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Credit Card Stocks: Are Discover & AmEx Being Overlooked?

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As we all know, when it comes to credit card payment networks, there are four major players; Visa (V), MasterCard (MA), American Express (AXP), and Discover (DFS). Ever since their IPOs a few years ago, the first two have been Wall Street darlings – and for good reason – considering that over the past 36 months, Visa has enjoyed a 120% gain and MasterCard, 150%.

The smaller guys – AmEx and Discover – have also experienced triple-digit gains since the lows of the recession. However, they presently sit at around the same prices they were at 5 years ago. Are they being given the credit (no pun intended) that they deserve?

Here are five long-term advantages that DFS and AXP have going for them:

Reason #1 - Smaller Marketshare

Because American Express has more affluent customers, their market share based on purchase volume is actually a close third (23.8% vs. MasterCard’s 27.1%). So AmEx really isn’t that much of an underdog, but Discover is, capturing only 5.7%.

I remember in late 90’s when Apple computers only had a 5% market share, my middle school teacher said to the class "Even if they double in size, that’s still only 10%. They have a lot of room to grow." If I only would have heeded to that advice, right?

Obviously I’m not saying Discover credit cards have the potential to be the next Apple, but it isn’t unthinkable that their market share could double from 5% to 10%, right?

Reason #2 - Acceptance is Growing

Some people have considered Discover to be the laughing stock of the credit card world, because they weren’t widely accepted. Well if you hold that mindset, you need to catch up with the times. Why? Because now Discover is accepted at over 90% of merchants who accept Visa/MasterCard (at least in the US).

So in the past, poor acceptance was a major deterrent in applying for their credit cards. But now, that’s no longer an issue. Most consumers don’t know this, but as they learn this fact, I would imagine more will continue to signup. Meanwhile, acceptance for American Express has also taken off over the past few years.

Reason #3 - Richer Rewards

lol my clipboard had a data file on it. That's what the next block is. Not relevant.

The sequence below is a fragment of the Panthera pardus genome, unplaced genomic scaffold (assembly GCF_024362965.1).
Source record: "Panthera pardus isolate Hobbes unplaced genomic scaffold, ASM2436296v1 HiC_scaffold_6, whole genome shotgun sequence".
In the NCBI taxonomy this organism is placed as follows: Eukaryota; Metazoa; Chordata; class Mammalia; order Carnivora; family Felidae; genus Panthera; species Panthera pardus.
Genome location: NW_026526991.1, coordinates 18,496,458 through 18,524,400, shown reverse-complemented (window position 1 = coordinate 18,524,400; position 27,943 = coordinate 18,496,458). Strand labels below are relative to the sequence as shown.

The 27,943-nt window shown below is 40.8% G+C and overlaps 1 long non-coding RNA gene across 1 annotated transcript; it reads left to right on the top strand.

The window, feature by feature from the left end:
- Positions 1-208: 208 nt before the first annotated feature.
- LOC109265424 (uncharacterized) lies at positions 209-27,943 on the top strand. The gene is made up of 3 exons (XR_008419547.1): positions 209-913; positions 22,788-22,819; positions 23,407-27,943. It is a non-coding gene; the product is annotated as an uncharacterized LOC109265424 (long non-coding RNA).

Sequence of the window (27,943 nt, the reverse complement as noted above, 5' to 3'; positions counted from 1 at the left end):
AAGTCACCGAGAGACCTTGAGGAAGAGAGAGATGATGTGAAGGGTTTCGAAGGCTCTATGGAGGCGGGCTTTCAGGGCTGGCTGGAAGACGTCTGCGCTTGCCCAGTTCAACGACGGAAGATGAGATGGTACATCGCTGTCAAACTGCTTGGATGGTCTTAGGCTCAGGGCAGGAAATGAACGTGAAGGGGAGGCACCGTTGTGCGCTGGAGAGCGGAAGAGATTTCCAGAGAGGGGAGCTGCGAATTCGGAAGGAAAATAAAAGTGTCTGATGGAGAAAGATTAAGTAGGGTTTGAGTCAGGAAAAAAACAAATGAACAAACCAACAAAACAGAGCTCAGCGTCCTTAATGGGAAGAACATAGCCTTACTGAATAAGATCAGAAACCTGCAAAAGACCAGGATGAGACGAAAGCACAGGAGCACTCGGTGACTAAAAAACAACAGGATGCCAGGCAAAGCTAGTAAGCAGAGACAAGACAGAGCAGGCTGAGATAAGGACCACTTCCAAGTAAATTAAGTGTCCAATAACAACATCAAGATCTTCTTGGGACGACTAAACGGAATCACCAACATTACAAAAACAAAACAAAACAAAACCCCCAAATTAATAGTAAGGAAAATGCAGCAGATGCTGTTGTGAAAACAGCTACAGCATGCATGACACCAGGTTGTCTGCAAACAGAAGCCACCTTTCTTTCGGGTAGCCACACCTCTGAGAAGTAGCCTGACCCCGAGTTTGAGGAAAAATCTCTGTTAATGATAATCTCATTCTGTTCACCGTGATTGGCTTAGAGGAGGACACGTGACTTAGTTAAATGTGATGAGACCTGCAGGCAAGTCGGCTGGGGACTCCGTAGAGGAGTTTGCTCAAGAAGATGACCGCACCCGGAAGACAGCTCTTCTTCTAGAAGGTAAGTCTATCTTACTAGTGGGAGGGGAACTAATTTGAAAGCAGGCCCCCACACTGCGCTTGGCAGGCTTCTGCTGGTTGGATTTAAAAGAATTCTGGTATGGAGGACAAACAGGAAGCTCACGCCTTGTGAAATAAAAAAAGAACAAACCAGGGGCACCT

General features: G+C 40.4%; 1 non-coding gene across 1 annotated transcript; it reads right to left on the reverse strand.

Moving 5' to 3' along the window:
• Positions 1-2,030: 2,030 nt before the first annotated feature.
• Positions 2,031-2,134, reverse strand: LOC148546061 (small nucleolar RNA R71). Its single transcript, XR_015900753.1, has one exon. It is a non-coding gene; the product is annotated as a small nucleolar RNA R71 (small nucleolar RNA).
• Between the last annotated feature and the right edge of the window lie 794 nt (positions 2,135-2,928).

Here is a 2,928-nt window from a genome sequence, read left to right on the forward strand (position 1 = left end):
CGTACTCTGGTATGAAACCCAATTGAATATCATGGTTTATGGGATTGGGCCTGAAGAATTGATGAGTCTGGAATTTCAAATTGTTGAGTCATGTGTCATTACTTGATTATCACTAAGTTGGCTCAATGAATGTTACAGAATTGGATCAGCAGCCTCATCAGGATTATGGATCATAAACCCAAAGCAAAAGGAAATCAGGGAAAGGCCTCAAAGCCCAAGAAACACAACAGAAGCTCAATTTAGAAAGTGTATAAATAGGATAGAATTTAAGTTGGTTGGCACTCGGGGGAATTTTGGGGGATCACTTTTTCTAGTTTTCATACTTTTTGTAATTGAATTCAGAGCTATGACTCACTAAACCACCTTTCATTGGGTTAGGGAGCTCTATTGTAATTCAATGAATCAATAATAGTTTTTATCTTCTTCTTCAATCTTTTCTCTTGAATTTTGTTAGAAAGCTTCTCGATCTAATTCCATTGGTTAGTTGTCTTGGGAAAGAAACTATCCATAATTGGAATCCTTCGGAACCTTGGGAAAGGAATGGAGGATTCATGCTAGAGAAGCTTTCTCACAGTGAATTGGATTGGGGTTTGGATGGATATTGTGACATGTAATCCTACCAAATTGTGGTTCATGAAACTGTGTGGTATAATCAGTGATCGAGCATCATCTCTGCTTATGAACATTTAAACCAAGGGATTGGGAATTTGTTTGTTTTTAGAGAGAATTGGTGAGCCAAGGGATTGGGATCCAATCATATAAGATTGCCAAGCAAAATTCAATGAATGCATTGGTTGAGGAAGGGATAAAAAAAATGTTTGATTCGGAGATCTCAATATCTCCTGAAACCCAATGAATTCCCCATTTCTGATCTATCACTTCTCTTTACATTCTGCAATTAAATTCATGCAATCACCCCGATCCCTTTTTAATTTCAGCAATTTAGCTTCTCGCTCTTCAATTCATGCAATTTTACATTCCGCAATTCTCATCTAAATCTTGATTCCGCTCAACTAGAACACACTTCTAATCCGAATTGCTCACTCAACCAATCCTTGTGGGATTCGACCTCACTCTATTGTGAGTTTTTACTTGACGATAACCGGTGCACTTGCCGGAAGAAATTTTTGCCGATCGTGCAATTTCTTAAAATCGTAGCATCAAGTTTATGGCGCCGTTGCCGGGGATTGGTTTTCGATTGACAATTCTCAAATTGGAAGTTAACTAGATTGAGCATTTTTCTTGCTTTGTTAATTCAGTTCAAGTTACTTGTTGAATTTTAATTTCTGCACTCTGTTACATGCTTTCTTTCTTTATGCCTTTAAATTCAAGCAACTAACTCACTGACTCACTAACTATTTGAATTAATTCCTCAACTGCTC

Because AmEx/Discover act as both the payment network and the card issuer (they get the cut from both) they can often afford to dish out higher rewards.

During the recession, this was a disadvantage because it meant AmEx/Discover had to write off a lot of bad debt, since they also acted as the card’s issuing bank. However as the economy improves, the duel-model should prove to be a benefit… since [hopefully] more customers will pay their bills. It also means their richer reward programs may help lure consumers from other cards.

For example, with rising gas prices, Discover has a distinct advantage in that 2 out of their 4 credit cards offer the opportunity for earning fuel rebates of up to 2% to 5% cash back. That’s a lot better than what many gas station credit cards offer.

Reason #4 - Less Litigation

Perhaps the biggest obstacles facing Visa and MasterCard are the on the litigation front. Even though they already settled the antitrust suit with the Department of Justice in 2010, they’re still facing civil lawsuits from merchants regarding the processing fees they charge. On September 12th of this year, hearings will begin for a class-action case of some 5 million retailers versus Visa, MasterCard, and 13 banks which issue them.

Now that’s not to say American Express and Discover are immune from major lawsuits. In fact, AmEx is facing a similar suit, but it hasn’t progressed as far yet. But most of the litigation involving processing fees continues to center around the two dominant players, Visa and MasterCard.

Reason #5 - Customer Diversity

For decades, American Express was known as the card for the well-to-do. In fact up until the 90’s, all of their cards required payment to be made in full each month (so they weren’t “credit” cards). However that has since changed. The Blue cards (which are credit) have been a home run for the company and just last year, AmEx entered the lucrative prepaid card market. In short, they’re expanding into a lot of other areas of credit, which previously have been monopolized 100% by Visa and MasterCard.

Discover, albeit more slowly, is also diversifying their product offerings. Over the past couple years they’ve really ramped up the marketing of Discover student cards. Since they have no annual fees and rewards of up to 5% cash back, many college students are choosing them over the competitors. Even though student credit cards aren’t big moneymakers, they should help the company in the long run by building brand loyalty early on, by being the students’ first credit card.

When it comes to the prepaid market, Discover is also dipping their toe in the water with prepaid cards. Last year they launched a card with “Young Money” (a musician) to appeal to a younger audience. For a few years now they’ve also been offering prepaid cards which employers can use for payroll.

Conclusion?

Only time will tell whether or not Discover and AmEx will grow their market share. However one thing is for sure… Visa and MasterCard’s slice of the pie can’t get much bigger (percentage-wise) but it certainly might get smaller!

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